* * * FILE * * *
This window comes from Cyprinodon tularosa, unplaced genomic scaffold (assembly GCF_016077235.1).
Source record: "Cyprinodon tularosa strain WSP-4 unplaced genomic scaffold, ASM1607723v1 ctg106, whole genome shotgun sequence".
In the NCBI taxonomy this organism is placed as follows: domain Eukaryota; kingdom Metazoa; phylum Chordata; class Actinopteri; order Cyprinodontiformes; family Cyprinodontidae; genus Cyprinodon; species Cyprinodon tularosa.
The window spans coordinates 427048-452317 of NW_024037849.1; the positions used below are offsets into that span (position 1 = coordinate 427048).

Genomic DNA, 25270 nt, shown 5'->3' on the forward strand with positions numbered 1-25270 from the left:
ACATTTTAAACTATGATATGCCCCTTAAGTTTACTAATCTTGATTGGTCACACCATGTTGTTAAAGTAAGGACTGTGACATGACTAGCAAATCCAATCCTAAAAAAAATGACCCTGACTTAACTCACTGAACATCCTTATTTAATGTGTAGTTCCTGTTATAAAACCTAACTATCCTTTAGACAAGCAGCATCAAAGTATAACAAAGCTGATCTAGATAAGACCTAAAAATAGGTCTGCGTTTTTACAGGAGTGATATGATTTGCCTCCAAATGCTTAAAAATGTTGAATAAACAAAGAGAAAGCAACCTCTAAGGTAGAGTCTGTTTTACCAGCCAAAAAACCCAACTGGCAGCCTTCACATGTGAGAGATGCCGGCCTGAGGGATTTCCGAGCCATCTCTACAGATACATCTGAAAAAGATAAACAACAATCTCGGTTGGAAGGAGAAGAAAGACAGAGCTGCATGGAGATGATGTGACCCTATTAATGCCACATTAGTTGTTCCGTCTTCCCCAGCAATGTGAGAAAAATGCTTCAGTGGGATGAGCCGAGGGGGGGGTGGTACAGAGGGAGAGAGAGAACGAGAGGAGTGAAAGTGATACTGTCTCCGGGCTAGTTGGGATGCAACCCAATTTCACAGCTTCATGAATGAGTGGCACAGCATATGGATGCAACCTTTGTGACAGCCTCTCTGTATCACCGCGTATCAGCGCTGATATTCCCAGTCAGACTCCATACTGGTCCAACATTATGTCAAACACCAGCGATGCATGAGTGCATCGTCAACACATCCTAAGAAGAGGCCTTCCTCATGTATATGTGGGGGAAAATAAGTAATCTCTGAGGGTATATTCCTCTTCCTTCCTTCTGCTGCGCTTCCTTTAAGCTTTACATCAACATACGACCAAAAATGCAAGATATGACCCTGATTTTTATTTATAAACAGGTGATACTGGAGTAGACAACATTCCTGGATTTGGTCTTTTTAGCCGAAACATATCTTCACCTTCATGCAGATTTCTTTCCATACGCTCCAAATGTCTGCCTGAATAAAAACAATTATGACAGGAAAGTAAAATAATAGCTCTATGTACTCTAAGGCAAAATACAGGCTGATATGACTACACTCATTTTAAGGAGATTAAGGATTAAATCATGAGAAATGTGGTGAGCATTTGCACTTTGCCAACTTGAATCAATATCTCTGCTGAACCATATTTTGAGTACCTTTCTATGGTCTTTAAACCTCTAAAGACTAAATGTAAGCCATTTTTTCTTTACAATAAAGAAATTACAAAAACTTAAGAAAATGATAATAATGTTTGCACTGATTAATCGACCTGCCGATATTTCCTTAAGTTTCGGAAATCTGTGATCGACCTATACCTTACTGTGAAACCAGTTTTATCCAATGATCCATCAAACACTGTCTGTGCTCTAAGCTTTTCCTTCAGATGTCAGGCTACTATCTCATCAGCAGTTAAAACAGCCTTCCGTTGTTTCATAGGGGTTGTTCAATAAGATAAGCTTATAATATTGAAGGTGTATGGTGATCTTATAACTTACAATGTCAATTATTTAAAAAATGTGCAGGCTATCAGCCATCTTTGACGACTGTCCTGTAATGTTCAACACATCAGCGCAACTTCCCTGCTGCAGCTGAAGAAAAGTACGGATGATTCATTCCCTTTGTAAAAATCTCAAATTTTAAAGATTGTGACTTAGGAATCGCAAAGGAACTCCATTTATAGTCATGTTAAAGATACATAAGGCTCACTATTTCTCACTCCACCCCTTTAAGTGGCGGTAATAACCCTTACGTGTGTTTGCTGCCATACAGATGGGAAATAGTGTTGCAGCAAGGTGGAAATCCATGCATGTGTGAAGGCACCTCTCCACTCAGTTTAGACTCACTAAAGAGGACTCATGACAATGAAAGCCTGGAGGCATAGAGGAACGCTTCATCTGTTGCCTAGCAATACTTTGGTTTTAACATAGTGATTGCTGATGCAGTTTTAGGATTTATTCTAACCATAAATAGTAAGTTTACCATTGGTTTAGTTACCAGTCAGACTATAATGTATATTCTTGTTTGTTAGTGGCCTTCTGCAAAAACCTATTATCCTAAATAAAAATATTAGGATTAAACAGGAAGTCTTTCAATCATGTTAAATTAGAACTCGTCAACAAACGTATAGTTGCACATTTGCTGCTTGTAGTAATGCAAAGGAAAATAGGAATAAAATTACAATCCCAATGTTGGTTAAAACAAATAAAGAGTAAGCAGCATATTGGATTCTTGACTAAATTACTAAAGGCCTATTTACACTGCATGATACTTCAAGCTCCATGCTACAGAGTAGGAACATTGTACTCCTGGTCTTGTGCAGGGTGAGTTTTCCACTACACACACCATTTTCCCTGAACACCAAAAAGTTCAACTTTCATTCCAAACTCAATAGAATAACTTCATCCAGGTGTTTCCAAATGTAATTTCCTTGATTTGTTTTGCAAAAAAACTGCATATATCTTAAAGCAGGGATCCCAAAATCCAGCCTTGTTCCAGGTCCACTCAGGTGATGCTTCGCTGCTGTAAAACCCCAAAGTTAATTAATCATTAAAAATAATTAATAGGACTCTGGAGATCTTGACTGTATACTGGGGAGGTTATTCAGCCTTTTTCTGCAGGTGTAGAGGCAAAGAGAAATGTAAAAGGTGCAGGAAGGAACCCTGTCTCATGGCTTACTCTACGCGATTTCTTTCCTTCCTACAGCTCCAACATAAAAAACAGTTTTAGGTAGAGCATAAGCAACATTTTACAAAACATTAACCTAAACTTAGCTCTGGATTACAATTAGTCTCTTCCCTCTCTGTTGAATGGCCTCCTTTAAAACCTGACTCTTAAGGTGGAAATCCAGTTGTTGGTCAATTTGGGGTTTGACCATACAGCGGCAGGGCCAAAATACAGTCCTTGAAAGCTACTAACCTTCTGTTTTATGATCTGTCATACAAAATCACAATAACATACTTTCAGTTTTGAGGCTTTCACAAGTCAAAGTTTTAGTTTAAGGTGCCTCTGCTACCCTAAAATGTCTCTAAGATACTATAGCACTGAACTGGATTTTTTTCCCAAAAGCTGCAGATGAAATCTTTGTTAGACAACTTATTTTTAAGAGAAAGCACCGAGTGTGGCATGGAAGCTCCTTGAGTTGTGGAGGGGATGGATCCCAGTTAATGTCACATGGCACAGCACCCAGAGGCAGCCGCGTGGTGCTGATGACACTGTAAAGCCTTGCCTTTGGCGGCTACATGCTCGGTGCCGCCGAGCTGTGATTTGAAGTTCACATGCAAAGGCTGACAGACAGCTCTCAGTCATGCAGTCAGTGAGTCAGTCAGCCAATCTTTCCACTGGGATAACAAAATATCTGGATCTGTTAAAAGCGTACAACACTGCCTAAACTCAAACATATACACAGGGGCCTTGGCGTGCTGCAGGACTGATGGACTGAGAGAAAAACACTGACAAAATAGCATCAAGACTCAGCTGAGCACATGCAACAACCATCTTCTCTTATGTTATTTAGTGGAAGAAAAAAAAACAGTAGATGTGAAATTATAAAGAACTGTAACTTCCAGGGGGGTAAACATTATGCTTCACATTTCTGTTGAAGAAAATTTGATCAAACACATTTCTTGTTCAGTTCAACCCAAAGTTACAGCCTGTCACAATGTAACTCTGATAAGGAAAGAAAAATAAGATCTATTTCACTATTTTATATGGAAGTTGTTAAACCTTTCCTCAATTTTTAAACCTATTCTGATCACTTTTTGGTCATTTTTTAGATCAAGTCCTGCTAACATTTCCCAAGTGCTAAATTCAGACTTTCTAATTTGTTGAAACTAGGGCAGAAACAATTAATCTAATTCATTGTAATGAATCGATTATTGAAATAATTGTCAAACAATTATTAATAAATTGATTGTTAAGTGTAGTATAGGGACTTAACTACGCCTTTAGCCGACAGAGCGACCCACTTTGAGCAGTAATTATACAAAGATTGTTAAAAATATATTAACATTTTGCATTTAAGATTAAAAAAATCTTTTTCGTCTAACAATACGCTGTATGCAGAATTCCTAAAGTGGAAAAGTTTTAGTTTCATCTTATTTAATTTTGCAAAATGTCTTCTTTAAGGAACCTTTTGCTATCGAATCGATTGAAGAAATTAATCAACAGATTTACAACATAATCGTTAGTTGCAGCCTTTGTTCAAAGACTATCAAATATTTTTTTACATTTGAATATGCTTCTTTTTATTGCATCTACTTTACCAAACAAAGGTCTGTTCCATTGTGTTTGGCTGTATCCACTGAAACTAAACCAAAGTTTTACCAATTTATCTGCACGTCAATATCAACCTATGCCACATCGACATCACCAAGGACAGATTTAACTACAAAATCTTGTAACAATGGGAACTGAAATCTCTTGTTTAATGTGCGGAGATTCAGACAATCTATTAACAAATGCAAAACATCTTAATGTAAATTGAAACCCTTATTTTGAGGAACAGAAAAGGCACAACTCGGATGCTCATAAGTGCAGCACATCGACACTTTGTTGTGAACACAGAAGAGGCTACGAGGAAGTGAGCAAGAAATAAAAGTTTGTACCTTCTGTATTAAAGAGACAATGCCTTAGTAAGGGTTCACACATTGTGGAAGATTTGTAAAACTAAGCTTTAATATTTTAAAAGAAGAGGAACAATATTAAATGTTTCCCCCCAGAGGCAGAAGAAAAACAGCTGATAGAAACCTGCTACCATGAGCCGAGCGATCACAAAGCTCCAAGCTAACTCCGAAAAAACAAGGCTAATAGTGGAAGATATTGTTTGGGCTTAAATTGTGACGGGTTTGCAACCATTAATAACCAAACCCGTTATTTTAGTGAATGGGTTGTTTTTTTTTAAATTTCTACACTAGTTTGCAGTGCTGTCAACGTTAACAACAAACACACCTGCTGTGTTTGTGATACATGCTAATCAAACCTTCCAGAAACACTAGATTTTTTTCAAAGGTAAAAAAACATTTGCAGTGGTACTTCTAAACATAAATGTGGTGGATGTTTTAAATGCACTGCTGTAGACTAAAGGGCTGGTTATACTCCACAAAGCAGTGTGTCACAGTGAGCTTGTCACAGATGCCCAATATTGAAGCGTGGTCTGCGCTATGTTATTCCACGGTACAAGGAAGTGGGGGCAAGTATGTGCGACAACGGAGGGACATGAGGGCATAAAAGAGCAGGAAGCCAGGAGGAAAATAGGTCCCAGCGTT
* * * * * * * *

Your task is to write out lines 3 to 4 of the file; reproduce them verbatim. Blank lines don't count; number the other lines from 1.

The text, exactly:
In the NCBI taxonomy this organism is placed as follows: domain Eukaryota; kingdom Metazoa; phylum Chordata; class Actinopteri; order Cyprinodontiformes; family Cyprinodontidae; genus Cyprinodon; species Cyprinodon tularosa.
The window spans coordinates 427048-452317 of NW_024037849.1; the positions used below are offsets into that span (position 1 = coordinate 427048).